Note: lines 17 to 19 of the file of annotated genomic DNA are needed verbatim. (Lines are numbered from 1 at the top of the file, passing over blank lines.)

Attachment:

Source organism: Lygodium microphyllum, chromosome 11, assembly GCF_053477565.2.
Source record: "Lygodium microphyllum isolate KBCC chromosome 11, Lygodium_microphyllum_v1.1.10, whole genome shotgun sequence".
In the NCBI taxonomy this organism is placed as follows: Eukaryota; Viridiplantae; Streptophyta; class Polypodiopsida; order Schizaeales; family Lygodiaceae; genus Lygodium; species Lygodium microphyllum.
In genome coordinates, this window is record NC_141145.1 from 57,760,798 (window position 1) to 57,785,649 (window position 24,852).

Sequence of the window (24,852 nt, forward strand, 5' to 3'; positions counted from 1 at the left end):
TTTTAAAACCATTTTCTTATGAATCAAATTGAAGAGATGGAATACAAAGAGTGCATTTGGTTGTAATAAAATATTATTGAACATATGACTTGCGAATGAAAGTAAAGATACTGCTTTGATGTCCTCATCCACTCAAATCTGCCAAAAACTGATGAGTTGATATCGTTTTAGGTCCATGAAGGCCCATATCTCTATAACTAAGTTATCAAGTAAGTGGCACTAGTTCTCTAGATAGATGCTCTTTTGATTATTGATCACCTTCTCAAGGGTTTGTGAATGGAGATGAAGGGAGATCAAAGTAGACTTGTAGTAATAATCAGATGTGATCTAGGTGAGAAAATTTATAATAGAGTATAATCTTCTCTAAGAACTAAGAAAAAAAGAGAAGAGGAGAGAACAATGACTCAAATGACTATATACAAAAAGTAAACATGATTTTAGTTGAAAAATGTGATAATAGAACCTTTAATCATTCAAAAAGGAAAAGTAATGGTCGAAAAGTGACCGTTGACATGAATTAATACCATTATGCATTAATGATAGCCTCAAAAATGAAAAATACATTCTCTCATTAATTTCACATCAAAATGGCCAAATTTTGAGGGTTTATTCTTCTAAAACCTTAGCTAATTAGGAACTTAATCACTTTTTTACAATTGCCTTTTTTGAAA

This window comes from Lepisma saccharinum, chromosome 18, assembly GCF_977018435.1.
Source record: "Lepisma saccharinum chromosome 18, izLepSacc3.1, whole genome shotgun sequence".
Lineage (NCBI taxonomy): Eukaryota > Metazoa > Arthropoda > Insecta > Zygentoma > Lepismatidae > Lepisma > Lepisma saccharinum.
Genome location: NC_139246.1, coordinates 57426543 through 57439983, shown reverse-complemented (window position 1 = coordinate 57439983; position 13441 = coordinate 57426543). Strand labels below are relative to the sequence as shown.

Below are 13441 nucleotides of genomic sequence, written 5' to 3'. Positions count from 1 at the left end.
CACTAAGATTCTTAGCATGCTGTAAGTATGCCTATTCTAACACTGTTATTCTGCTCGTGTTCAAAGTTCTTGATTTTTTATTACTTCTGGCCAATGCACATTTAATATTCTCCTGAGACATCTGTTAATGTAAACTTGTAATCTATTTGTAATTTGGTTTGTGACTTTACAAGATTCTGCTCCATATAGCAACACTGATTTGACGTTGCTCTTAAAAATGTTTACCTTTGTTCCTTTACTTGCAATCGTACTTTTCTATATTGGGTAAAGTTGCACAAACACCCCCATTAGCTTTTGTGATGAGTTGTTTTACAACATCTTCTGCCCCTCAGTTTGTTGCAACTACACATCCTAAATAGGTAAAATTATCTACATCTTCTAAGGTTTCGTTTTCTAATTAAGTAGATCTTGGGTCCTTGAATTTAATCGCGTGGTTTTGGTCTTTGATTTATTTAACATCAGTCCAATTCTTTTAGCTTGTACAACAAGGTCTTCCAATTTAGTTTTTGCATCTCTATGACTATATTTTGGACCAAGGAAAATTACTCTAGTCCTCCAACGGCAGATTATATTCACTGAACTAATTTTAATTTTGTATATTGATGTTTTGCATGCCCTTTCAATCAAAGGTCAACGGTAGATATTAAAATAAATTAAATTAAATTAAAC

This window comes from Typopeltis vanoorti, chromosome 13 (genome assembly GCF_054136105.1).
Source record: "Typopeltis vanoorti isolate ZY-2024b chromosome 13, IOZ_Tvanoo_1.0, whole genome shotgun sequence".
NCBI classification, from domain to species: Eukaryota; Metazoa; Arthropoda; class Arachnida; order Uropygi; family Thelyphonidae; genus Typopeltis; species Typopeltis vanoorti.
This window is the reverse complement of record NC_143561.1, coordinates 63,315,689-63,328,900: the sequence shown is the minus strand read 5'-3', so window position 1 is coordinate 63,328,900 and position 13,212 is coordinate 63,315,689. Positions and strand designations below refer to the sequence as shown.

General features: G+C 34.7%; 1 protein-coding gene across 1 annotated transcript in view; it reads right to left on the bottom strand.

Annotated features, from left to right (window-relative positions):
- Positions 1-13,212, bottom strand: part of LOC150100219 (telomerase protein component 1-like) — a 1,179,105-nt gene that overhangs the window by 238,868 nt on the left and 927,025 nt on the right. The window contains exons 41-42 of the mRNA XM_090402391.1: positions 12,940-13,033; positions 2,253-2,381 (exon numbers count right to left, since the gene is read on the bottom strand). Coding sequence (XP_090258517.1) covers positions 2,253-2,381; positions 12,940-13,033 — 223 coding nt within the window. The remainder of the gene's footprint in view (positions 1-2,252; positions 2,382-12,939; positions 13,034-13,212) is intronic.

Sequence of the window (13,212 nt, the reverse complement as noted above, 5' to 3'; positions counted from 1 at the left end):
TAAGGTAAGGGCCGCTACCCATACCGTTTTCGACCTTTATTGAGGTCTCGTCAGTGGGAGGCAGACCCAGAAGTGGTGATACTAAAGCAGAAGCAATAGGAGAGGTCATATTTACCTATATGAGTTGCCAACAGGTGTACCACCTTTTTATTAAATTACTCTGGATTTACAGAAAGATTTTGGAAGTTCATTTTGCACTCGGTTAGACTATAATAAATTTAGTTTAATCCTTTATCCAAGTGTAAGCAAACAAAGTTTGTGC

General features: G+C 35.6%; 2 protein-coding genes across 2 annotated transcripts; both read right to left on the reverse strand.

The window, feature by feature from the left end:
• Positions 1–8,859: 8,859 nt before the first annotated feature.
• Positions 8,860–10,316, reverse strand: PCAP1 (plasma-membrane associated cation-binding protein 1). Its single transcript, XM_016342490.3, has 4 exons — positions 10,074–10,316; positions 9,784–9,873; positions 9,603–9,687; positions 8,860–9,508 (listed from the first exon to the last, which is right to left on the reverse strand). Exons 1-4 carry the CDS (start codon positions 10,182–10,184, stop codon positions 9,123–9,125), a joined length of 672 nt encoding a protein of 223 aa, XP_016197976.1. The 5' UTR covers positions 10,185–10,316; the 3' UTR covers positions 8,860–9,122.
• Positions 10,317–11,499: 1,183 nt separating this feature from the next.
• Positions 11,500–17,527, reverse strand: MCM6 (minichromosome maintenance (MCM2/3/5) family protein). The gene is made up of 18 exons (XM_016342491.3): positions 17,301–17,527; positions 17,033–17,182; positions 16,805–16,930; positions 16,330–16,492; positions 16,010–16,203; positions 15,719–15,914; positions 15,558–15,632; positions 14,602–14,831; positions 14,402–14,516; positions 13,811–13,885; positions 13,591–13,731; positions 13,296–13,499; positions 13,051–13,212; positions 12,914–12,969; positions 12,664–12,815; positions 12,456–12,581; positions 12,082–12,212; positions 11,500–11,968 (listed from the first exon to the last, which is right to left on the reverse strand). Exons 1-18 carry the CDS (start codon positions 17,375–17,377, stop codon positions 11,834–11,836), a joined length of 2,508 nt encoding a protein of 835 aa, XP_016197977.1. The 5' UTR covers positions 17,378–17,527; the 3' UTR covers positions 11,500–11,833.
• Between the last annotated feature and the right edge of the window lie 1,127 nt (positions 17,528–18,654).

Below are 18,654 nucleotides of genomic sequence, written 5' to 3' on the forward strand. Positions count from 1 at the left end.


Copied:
General features: G+C 34.7%; 1 protein-coding gene across 1 annotated transcript in view; it reads right to left on the bottom strand.

Annotated features, from left to right (window-relative positions):
- Positions 1-13,212, bottom strand: part of LOC150100219 (telomerase protein component 1-like) — a 1,179,105-nt gene that overhangs the window by 238,868 nt on the left and 927,025 nt on the right. The window contains exons 41-42 of the mRNA XM_090402391.1: positions 12,940-13,033; positions 2,253-2,381 (exon numbers count right to left, since the gene is read on the bottom strand). Coding sequence (XP_090258517.1) covers positions 2,253-2,381; positions 12,940-13,033 — 223 coding nt within the window. The remainder of the gene's footprint in view (positions 1-2,252; positions 2,382-12,939; positions 13,034-13,212) is intronic.